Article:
Before operation in cavity dumping, we tested operation in the Q-switched regime with a plane output coupler M3 having a transmission of 10% at 850 nm. For this purpose, we inserted a KDP Pockels cell (QX-1020, Gooch & Housego) and a polarizer with a transmission of 98% for the horizontal polarization and a reflection of 80% for the vertical one. The Pockels cell is initially adjusted to be a quarter wave plate (λ/2 in double pass). The laser operation starts by applying a first step voltage transforming the Pockels cell into a half-wave plate (λ in double pass). We obtained a pulse energy of 2 mJ, a pulse duration of 135 ns and a buildup time of 530 ns. The long pulse duration in this configuration is related to the long cavity and the relatively low gain. Next, the output coupler is replaced by a highly reflective mirror. In this configuration, the buildup time is reduced to 480 ns. Once the pulse reaches its maximum, a second step voltage is applied on the Pockels cell, forcing the pulse to be ejected from the cavity by the polarizer. Figure 3 presents the results obtained under cavity dumping. After the polarizer, we obtained pulses with an energy of 1.1 mJ. A photodiode put close to the mirror M1 gives the pulse evolution in the cavity (Fig. 3(a)). The output pulse is monitored by a second fast photodiode (rise time 1 ns). Figure 3(b) shows few ripples after the ejection of the main pulse: this can be attributed to the residual transmission of 20% for the polarizer in the vertical polarization in the cavity axis. This means that a part of the pulse remains in the cavity after the cavity dumping, leading then to a few-10s ns small tail in the pulse as shown in Fig. 3(b).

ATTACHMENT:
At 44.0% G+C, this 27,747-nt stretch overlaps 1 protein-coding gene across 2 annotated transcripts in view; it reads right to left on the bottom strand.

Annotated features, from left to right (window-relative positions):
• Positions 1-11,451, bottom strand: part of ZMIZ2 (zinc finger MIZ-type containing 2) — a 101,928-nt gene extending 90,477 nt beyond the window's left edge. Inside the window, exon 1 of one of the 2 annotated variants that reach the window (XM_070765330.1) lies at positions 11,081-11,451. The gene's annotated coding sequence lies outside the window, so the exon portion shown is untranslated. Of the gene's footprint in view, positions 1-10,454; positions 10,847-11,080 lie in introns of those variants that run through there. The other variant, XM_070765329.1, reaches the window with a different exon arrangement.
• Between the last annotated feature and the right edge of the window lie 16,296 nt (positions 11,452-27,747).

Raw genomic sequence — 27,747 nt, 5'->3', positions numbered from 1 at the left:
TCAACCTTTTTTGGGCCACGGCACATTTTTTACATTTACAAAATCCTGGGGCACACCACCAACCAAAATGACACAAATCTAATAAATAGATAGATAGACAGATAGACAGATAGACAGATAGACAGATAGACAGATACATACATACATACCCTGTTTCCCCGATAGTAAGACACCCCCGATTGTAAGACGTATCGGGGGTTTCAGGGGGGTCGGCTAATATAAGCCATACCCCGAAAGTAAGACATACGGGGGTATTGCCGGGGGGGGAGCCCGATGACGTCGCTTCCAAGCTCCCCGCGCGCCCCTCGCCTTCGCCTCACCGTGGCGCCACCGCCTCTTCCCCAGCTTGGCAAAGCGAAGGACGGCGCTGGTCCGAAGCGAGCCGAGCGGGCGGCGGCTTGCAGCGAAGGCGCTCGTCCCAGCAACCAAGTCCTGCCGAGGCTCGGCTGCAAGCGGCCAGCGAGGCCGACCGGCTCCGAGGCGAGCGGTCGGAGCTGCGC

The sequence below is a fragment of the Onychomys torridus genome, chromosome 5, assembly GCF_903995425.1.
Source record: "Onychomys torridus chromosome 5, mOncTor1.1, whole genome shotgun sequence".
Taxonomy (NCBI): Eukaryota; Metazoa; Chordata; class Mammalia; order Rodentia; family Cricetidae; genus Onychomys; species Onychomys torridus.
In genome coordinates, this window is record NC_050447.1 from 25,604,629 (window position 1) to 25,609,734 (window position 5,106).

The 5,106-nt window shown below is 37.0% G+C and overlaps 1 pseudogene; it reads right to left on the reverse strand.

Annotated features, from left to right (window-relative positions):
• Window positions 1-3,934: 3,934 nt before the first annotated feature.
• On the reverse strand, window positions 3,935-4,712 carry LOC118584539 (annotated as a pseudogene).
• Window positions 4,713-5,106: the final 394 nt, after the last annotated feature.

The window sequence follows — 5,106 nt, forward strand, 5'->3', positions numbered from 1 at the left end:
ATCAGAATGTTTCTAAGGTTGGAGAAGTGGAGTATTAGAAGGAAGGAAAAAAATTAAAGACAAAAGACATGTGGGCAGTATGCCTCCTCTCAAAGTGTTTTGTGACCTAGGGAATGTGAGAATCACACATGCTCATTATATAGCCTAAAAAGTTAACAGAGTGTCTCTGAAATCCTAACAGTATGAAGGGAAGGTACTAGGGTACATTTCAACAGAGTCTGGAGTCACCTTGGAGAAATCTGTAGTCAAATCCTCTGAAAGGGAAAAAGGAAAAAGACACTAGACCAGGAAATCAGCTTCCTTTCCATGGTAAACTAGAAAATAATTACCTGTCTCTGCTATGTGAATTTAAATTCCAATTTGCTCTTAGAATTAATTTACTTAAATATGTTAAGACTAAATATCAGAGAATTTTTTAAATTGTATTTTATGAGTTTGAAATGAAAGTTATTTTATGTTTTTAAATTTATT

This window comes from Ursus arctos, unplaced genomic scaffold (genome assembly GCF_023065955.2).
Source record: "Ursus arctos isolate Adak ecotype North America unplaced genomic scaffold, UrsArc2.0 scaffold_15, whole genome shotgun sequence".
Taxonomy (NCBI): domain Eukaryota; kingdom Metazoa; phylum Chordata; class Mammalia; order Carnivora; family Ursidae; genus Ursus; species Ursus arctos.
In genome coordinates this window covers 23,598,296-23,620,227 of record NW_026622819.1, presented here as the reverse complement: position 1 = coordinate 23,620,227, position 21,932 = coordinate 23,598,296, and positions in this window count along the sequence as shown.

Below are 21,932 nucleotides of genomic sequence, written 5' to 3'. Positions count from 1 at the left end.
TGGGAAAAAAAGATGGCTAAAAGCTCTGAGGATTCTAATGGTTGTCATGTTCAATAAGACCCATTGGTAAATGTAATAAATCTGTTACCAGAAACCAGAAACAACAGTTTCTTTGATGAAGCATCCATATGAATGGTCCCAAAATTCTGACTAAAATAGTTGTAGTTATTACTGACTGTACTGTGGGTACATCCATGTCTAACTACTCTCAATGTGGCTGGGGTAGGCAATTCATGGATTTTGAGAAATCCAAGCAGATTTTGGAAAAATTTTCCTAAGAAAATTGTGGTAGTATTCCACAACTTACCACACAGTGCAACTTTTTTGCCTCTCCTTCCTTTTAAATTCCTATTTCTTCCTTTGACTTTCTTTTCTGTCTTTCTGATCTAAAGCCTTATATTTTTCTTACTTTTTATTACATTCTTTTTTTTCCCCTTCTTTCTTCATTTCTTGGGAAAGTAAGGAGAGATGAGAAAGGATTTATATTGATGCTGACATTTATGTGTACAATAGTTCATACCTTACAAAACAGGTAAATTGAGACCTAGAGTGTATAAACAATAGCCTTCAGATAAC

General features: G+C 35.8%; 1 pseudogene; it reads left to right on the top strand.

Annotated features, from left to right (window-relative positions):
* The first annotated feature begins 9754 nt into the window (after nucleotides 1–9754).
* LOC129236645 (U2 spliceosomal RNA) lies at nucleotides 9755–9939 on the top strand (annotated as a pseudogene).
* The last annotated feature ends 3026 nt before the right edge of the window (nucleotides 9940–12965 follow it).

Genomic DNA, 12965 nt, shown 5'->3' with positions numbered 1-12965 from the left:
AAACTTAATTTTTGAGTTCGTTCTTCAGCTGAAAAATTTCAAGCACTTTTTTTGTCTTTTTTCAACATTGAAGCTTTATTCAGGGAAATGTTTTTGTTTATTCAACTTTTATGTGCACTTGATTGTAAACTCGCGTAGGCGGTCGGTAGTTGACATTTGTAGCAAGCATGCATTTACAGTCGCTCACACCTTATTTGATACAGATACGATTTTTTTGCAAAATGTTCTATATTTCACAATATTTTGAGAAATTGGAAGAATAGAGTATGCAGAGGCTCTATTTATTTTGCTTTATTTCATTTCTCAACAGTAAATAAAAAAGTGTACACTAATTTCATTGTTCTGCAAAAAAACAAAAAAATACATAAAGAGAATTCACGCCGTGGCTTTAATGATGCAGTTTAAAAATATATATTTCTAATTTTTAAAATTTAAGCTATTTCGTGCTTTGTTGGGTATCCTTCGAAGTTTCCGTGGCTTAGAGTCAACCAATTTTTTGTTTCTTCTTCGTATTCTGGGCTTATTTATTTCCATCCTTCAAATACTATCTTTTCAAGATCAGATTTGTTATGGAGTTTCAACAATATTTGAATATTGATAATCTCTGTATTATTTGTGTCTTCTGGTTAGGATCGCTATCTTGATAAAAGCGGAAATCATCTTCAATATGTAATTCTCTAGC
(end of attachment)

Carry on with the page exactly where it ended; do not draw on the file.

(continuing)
The output spectrum of the pulses after cavity dumping is plotted on Fig. 4 (measured with an Ocean Optics HR 4000 spectrometer directly on a reflection of the pulse). It is worth to note that the spectrum is 23-nm broad at FWHM (826 nm-849 nm) despite the prism shape of the Cr:LiSAF that could have induced a spectral selectivity. Indeed, due to the small dispersion index in Cr:LiSAF, the angle variation between a beam at 849 nm and a beam at 826 nm is only of 0.5 mrad after passing through the Cr:LiSAF prism. This value represents one quarter of the total divergence of the beam in this part of the cavity (full divergence of 2 mrad for a beam waist radius of 260 µm). This low deviation value explains why the Cr:LiSAF prism induces no significant spectral selectivity. Insert of Fig. 4 gives the output beam profile, very close to a TEM00 profile. We measured a M2 of 1.10 in the horizontal plane and 1.13 in the vertical plane. The pulse-to-pulse stability is measured better than 10%. It is worth to note that no particular attention has been paid on the laser design to improve this stability: the laser is composed of separated mechanical mounts on a classical breadboard without air regulation.